Archives     Advertise     Editorial Calendar     Subscribe     Contact Us    


Breakthroughs Offer New Hope for Heart Failure Patients


 

Percutaneous treatment option for mitral regurgitation shows promise

Approximately 5 million Americans suffer from heart failure. Roughly, half of these have heart failure with reduced ejection fraction (EF), of whom at least half have some degree of functional mitral regurgitation (FMR).

Functional mitral regurgitation is commonly found in patients with underlying myocardial dysfunction and results from decreased left ventricular (LV) closing forces and from distortion of the LV geometry tethering the structurally normal mitral leaflets. Severe FMR is associated with increased morbidity and mortality independent of both LV ejection fraction (LVEF) and clinical markers of heart failure.

The prognosis is poor for patients with heart failure who have mitral regurgitation due to left ventricular dysfunction. Conventional treatment options have included surgery to repair or replace the mitral valve or medication therapies to mitigate symptoms. Many of these patients are too high risk for surgical interventions. Medication therapies are helpful at treating heart failure symptoms but do not address the underlying structural defect. Despite advances in medical therapy, mortality rates remain high for patients with FMR.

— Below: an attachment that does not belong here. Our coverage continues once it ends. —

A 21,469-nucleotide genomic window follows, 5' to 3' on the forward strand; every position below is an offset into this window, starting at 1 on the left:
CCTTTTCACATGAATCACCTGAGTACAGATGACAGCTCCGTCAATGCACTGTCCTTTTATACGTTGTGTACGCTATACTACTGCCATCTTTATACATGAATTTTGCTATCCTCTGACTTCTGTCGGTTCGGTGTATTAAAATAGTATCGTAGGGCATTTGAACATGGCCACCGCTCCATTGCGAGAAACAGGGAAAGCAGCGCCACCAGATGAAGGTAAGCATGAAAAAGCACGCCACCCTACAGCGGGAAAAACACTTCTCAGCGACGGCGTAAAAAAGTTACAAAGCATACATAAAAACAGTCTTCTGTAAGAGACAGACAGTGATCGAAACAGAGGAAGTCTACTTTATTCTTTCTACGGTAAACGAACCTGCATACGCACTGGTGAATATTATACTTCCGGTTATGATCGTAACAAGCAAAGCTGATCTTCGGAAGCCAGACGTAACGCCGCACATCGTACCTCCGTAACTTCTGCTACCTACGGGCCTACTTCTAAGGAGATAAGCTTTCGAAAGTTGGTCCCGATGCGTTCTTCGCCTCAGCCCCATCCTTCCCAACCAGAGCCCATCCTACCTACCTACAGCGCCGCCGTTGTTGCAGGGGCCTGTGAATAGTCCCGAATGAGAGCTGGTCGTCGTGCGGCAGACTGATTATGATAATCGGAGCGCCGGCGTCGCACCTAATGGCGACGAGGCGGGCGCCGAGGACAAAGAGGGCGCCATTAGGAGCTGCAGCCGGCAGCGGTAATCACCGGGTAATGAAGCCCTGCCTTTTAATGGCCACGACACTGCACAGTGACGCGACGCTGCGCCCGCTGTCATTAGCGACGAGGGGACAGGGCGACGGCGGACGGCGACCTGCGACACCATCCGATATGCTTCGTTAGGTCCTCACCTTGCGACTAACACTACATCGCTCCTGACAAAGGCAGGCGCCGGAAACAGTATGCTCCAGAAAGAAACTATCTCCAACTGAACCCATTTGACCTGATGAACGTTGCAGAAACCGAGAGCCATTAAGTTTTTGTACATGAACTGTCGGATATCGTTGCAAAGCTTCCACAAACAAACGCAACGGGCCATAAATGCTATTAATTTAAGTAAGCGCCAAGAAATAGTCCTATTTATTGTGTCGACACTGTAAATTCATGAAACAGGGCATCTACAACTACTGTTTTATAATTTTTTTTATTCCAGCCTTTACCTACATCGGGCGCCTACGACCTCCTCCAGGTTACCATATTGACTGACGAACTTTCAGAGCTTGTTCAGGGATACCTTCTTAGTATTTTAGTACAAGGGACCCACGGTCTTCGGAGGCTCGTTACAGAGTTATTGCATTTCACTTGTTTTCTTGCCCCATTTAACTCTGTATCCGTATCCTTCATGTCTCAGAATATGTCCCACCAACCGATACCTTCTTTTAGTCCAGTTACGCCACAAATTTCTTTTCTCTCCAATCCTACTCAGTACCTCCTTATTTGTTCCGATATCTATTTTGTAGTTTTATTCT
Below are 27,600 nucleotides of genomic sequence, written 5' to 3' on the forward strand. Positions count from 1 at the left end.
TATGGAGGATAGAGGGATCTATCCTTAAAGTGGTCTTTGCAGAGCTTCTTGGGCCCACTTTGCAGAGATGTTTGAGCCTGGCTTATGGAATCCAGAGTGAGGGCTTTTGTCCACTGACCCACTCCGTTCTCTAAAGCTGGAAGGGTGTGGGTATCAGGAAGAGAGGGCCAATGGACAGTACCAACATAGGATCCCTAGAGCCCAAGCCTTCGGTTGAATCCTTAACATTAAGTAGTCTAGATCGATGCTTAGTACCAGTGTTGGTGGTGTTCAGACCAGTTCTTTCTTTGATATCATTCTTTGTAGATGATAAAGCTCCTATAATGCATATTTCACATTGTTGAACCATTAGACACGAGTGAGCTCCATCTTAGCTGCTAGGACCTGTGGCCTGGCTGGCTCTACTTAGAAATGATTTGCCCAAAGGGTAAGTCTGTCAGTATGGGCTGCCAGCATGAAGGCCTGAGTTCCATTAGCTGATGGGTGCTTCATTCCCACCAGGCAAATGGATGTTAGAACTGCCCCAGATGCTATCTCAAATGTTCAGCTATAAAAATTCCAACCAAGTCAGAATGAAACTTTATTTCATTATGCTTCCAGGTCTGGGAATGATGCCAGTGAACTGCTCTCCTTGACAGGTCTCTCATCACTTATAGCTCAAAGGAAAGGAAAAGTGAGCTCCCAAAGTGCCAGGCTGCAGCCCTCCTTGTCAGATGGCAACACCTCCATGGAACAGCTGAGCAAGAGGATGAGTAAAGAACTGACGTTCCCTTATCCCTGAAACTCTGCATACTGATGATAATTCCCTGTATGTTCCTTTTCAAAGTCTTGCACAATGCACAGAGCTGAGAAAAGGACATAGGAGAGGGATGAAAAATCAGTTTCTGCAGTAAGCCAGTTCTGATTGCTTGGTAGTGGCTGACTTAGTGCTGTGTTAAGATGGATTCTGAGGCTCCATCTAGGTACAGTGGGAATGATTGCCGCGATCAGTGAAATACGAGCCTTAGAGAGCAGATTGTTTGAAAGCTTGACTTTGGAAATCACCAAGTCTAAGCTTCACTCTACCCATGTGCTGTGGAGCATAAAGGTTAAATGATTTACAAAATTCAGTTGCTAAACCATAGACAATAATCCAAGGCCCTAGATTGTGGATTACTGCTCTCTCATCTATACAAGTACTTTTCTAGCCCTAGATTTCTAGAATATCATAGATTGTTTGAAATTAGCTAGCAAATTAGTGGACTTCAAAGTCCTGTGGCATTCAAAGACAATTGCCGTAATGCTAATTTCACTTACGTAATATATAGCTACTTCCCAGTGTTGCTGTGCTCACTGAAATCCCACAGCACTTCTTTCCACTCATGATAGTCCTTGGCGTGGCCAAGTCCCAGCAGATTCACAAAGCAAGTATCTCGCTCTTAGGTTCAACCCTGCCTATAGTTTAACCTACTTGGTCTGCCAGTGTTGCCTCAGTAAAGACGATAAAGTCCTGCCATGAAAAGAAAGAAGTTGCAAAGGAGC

Significant and rapidly evolving advancements in the treatment of FMR underscore the importance of ensuring patients have access to a multidisciplinary cardiology team that is not only skilled in treating the entire scope of heart disease, but also is helping to chart the course for innovative therapies, minimally invasive techniques and devices that lengthen mortality and improve quality of life.

In the last five to ten years, research has led to less invasive options for patients who are too high a risk for surgical interventions to treat heart disease. A percutaneous approach using the MitraClip in the treatment of degenerative mitral regurgitation has proven effective for high-risk patients or those at increased risk of death or hospitalization for heart failure.